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July 1, 2006 | From the Associated Press
The 12-year-old boy who died after riding a Walt Disney World roller coaster had a congenital heart defect, medical examiners found in an autopsy Friday. The body of Michael Russell, the son of an Iraq war veteran, was autopsied one day after the boy stopped breathing while riding Disney-MGM's Rock 'n' Roller Coaster. More tests will be conducted to determine the cause of death, said Dr. Sara H. Irrgang, an Orange County associate medical examiner.
February 19, 2006
MARKING a formal end to hot meals in coach on domestic flights, American Airlines in September plans to start removing rear galleys from its MD-80 jets, which fly most of its domestic routes. Front galleys, where food is prepared for first-class passengers, will remain. "We've pretty much concluded that hot food in the coach section is not something we'll be able to afford," said Art Pappas, American's managing director in Los Angeles.
January 11, 2006 | From Bloomberg News
Burbank-based Walt Disney Co. set a holiday-season attendance record at its Walt Disney World resort in Florida, Chief Financial Officer Thomas Staggs said. A marketing campaign to promote the 50th anniversary of Disneyland in Anaheim boosted attendance throughout Disney's parks, Staggs said. Walt Disney World's strong performance came despite disruptions and closures caused by hurricanes.
December 24, 2005 | Kathy Blumenstock, Washington Post
Put aside the presents and step away from that eggnog: It's time for a TV holiday tradition, as Walt Disney World's annual parade celebrates Christmas. The 22nd annual Walt Disney World Christmas Day Parade will be hosted by Regis Philbin and Kelly Ripa in Orlando, Fla., with "American Idol" host Ryan Seacrest at Disneyland in Anaheim. It airs Sunday at 2:30 p.m. PST on ABC.
December 1, 2005 | Valerie J. Nelson, Times Staff Writer
Card Walker, a mailroom employee who rose to become the first chief executive at the Walt Disney Co. who wasn't a member of the Disney family, leading the company from 1971 to 1983, has died. He was 89. Walker, who oversaw the development of Walt Disney World, died of congestive heart failure Monday at his home in La Canada Flintridge, the company announced. During his tenure, Walker brokered the deal for the company's first international theme park: Tokyo Disneyland, which opened in 1983.
November 16, 2005 | From Associated Press
Two children who died in separate incidents this summer at Walt Disney World were both victims of irregular heartbeats linked to natural causes, the medical examiner's office said Tuesday. Daudi Bamuwamye, a 4-year-old who died in June after going on the rocket ride "Mission: Space" at Epcot Center, had an abnormal thickening of his heart muscle caused by a condition present since birth, doctors said. Jerra Kirby, a 12-year-old girl from Newport News, Va.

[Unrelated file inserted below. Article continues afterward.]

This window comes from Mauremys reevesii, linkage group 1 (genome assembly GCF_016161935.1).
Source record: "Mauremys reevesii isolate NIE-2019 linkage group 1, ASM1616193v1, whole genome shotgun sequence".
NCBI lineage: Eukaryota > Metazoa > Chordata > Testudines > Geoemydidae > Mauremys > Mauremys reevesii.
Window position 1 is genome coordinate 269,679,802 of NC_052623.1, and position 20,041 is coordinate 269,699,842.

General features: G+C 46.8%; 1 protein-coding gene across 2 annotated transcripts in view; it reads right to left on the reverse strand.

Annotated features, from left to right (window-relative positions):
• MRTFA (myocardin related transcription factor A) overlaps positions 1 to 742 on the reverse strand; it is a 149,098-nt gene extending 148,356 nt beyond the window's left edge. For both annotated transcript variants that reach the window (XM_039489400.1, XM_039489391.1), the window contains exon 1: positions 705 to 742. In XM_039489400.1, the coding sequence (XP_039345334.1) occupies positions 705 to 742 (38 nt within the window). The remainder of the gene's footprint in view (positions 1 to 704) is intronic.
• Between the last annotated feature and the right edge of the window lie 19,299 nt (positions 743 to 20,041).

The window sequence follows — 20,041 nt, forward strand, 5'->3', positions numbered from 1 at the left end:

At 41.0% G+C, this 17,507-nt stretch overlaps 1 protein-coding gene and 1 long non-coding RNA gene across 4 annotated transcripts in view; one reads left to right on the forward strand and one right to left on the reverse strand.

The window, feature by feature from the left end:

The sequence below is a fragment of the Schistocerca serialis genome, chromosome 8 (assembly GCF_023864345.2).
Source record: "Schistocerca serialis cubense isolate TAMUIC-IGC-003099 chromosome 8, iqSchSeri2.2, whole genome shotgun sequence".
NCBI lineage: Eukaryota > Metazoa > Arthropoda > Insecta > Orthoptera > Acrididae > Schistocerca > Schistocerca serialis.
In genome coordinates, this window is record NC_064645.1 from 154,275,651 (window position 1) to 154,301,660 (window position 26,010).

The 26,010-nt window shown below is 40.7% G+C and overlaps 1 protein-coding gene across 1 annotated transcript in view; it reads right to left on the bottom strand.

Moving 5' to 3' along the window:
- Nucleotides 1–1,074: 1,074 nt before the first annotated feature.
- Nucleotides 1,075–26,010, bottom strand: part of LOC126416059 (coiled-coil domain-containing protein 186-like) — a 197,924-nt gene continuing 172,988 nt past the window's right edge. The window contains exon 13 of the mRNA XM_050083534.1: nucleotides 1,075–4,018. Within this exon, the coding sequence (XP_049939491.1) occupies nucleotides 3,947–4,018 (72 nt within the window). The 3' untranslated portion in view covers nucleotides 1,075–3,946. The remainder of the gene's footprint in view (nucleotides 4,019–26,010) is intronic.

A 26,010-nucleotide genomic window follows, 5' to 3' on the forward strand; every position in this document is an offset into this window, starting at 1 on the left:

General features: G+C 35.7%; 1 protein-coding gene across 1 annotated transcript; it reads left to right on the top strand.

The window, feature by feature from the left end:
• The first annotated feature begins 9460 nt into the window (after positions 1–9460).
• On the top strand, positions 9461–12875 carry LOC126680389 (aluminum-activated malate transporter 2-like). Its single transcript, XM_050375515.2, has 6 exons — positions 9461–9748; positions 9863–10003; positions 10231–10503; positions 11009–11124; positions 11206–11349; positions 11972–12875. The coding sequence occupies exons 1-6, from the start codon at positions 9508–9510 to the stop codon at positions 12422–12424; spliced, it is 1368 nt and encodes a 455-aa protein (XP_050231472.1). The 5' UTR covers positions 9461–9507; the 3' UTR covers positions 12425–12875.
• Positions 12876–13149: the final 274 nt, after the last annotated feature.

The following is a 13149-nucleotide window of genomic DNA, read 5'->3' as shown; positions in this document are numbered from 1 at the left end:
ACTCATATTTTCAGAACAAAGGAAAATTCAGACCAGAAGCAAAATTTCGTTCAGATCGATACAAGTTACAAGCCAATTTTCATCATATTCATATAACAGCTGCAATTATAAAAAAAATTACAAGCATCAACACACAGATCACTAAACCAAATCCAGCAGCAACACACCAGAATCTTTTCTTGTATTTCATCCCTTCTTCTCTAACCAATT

July 17, 2005 | Kimi Yoshino and Dave McKibben, Times Staff Writers
To build his dream theme park in Anaheim a half-century ago, Walt Disney borrowed against his life insurance policy and cashed in property, including a vacation home in Palm Springs, to pay the $17-million construction bill. When the Anaheim theme park opened July 17, 1955 -- with cranky Southern Californians fanning themselves on a sweltering hot day -- toilets clogged, the food ran out and women's high heels sank into wet asphalt. Disney officials still call it Black Sunday.
July 14, 2005 | From Times Wire Reports
Disney World in Orlando reopened a thrill ride that was closed when a 16-year-old British girl almost died of cardiac arrest after riding it. Disney invited an official from the state Bureau of Fair Rides Inspection to monitor an inspection of the "Twilight Zone Tower of Terror," which the park does not typically do, in an effort to calm any public anxiety. Leanne Deacon of Kibworth, England, remained in critical condition after suffering cardiac arrest minutes after exiting the attraction.
June 15, 2005 | From Associated Press
A 4-year-old boy died after a spin on a Walt Disney World spaceship ride so intense that seven riders have been taken to the hospital since the ride opened in 2003. Daudi Bamuwamye lost consciousness Monday aboard "Mission: Space," which spins riders in a giant centrifuge that subjects them to twice the normal force of gravity. The boy's mother carried him off the ride, and paramedics and a theme park worker tried to revive him. He died at a hospital. An autopsy Tuesday showed no trauma.
May 1, 2005 | Richard Verrier, Times Staff Writer
Walt Disney Co. these days has more than one mouse on its mind. As it ramps up a worldwide celebration this week marking the 50th anniversary of Disneyland, the Burbank company knows it can no longer rely solely on Mickey and his friends to lure sophisticated young consumers into the Magic Kingdom. Increasingly aware that children today are "born with a mouse in their hands," as one expert puts it, Disney scientists and designers are working overtime to appeal to the Internet generation.
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